The book of Zephaniah.
Counted among the prophets.
None on site.
CCEL: Zephaniah (Hebrew only).
Swete LXX (Greek only).
Gateway (English only).
HTML Bible: Zephaniah (Hebrew and English).
HTML Bible: Zephaniah
(Latin Vulgate only).
Zhubert (Greek and English).
Kata Pi BHS: Zephaniah (Hebrew and English).
Kata Pi LXX: Zephaniah (Greek and English).
Sacred Texts: Zephaniah (polyglot).
Zephaniah at the OT Gateway.
Zephaniah in the Jewish Encyclopedia.
EJW (Peter Kirby).
Zephaniah at Kata Pi (Oesterly and Robinson).
Zephaniah from the Plymouth Brethren.
Introduction to Zephaniah (David Malick).
Outline of Zephaniah (David Malick).
From Manasseh to the Deuteronomic Reform
The book of Zephaniah ranks among the
latter prophets in the Jewish scriptures.
The book was originally written in Hebrew, but the ancient Greek
translation known as the Septuagint
(abbreviated LXX) is also a very important witness to the text.
Peter Kirby (Early Jewish Writings).
Peter Kirby surveys scholars writing on the book of Zephaniah:
Ralph P. Smith writes: "Most scholars prefer a date before Josiah's reform
in 621 B.C. for Zephaniah's ministry because Zephaniah denounced syncretistic
practices, Baal worship, and child sacrifice which were prevalent during Manasseh's
reign (1:4-9, 11-12; 3:1-4). By denouncing such practices Zephaniah could have
been a contributing influence in bringing about reform. . . . Kapelrud supports
the traditional early date. He points to the reference to Nineveh (2:13-15)
which had not yet fallen. Nineveh fell in 612 B.C. The syncretistic worshi reflected
in 1:4-5 also points to a pre-reform date as does the references to Moab, Ammon
and the Philistine cities. . . . In light of our present information it is probably
best to see Assyria as the enemy and assign a date of ca. 627 B.C. to the book
of Zephaniah." (Micah-Malachi, pp. 121-123)
Elizabeth Achtemeier writes: "But Judah also needed a religious renewal.
Assyrian domination of the kingdom during the reigns of Josiah's predecessors
Manasseh (698-642 B.C.) and Amon (642-640 B.C.) had brought with it foreign
customs and pagan deities. Canaanite Baal worship flourished, with its abominable
practices of sacred prostitution and child sacrifice, and those prophets who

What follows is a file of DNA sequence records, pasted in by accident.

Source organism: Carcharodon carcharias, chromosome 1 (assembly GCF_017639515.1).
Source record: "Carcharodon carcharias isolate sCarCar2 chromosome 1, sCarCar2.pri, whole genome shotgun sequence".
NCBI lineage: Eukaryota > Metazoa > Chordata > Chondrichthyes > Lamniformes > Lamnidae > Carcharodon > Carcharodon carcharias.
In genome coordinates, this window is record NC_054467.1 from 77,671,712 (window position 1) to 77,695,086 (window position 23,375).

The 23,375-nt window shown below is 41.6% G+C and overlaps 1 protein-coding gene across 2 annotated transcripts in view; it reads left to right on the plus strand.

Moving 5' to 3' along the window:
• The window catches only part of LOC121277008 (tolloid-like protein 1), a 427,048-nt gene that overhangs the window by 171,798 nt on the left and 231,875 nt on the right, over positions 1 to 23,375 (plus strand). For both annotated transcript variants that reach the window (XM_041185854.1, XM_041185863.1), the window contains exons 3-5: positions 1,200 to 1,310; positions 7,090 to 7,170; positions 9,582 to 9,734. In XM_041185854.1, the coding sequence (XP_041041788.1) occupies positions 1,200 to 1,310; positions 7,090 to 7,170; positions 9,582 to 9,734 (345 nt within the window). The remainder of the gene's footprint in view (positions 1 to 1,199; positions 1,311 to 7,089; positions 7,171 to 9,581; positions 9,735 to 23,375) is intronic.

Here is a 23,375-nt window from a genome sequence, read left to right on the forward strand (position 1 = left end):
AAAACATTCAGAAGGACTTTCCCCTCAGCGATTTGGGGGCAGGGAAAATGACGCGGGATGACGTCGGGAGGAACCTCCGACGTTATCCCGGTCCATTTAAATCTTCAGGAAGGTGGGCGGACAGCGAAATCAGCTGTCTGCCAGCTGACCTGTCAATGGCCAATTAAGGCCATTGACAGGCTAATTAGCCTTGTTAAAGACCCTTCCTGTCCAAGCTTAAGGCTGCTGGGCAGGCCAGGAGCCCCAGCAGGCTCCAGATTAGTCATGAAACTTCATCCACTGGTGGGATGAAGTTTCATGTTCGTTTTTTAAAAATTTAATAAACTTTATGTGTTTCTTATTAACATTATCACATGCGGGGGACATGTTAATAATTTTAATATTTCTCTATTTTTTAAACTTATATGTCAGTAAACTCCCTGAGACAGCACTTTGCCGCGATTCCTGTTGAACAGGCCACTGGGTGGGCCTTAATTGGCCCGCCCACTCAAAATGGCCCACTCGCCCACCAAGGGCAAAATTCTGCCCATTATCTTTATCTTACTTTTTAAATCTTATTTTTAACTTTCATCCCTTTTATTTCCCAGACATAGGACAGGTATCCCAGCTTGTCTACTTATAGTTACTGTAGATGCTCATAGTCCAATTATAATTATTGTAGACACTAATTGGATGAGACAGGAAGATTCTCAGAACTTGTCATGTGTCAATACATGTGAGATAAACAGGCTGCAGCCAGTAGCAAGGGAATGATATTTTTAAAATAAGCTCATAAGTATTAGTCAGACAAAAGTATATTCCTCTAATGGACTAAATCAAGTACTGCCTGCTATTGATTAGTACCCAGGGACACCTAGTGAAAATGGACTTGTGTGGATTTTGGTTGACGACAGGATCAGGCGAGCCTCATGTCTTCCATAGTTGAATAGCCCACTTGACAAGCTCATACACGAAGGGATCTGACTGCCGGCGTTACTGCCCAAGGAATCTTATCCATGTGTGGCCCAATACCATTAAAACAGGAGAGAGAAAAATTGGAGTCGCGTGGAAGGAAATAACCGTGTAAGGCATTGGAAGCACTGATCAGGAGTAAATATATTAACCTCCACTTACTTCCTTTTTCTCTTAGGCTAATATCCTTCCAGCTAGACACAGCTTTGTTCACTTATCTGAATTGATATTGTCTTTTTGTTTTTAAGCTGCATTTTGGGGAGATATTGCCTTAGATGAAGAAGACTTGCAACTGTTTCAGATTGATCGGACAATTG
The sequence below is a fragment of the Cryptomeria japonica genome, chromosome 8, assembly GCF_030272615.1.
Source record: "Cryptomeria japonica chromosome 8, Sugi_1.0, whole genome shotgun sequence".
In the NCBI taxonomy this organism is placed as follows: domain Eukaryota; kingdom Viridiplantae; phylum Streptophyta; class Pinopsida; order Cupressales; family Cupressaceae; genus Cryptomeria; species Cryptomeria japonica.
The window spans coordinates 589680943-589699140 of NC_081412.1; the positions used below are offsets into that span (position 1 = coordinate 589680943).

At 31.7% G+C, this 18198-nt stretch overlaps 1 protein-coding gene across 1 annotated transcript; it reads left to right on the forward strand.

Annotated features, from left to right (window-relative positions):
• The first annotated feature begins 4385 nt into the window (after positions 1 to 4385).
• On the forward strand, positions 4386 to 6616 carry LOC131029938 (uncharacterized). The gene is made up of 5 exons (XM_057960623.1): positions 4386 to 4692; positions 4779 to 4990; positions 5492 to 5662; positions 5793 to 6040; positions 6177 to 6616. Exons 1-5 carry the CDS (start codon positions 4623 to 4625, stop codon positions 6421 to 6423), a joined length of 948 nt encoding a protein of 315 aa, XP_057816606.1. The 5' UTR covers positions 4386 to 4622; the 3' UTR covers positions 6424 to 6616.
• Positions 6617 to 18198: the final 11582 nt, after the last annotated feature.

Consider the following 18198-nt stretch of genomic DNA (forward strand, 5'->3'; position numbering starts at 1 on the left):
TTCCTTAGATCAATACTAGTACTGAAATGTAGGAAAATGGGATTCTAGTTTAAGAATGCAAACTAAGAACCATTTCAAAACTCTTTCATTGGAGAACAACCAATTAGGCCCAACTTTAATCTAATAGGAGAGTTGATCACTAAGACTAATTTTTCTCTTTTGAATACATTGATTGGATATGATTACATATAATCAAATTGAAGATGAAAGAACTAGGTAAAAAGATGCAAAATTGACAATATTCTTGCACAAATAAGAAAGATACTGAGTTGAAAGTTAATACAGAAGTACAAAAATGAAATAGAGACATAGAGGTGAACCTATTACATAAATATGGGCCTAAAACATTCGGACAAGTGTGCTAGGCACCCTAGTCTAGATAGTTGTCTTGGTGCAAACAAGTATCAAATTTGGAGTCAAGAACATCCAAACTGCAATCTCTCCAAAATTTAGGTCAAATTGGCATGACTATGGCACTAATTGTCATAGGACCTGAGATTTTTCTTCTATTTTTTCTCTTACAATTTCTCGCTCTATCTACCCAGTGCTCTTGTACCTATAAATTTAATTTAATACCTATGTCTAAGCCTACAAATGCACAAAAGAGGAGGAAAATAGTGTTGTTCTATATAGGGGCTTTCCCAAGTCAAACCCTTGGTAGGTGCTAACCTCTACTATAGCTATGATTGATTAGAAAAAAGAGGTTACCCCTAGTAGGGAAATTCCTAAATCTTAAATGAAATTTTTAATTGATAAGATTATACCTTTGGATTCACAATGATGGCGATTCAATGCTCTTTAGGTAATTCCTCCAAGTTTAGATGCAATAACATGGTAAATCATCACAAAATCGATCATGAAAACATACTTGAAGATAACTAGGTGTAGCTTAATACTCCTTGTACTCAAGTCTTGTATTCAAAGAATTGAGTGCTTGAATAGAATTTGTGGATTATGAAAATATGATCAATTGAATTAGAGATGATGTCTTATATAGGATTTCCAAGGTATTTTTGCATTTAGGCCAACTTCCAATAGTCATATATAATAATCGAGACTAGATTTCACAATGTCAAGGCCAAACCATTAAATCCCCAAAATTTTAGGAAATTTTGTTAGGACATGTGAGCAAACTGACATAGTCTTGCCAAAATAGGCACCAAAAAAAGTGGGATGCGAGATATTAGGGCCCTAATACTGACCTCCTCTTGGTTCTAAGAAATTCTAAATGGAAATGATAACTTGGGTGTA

objected were persecuted or killed. Josiah therefore instituted a widespread
religious reform based on the book of Deuteronomy in which all worship was centralized
in Jerusalem and pagan cults and priests were removed. Deuteronomy became the
law of the land, and the covenant with the Lord was renewed. The first two chapters
of Zephaniah reflect the corruption in Judah before this reform. The last chapter
reflects the reform's failure." (Harper's Bible Commentary, p. 742)
Jay G. Williams writes: "Chapter 1:1 also gives the genealogy of Zephaniah,
the longest genealogy of any of the prophets. Probably the lineage given is
as long as it is to make known that his great-great grandfather was none other
than Hezekiah, the king. In other words, Zephaniah was a son of David. It is
significant, therefore, that in his description of Judah's hope he says nothing
about a Messianic Son of David." (Understanding the Old Testament,
James King West writes: "No Old Testament prophet, other than those anonymous
figures whose words are now embodied within the Isaiah collection, qualifies
more readily for a place among Isaiah's disciples than does Zephaniah. Among
the more significant of their common elements are the portrayals of Assyria's
evil and Yahweh's control over the pagan empire's destiny; the concentration
on pride as the cardinal sin; the assurance that quietness, trust, and humility
are the needful human graces; and the persistent hope for Zion and the remnant.
Zephaniah's forceful oracles are proof enough that the brilliant gains established
by eighth-century prophecy had survived without major loss the long period of
prophetic quiescence." (Introduction to the Old Testament, pp. 295-296)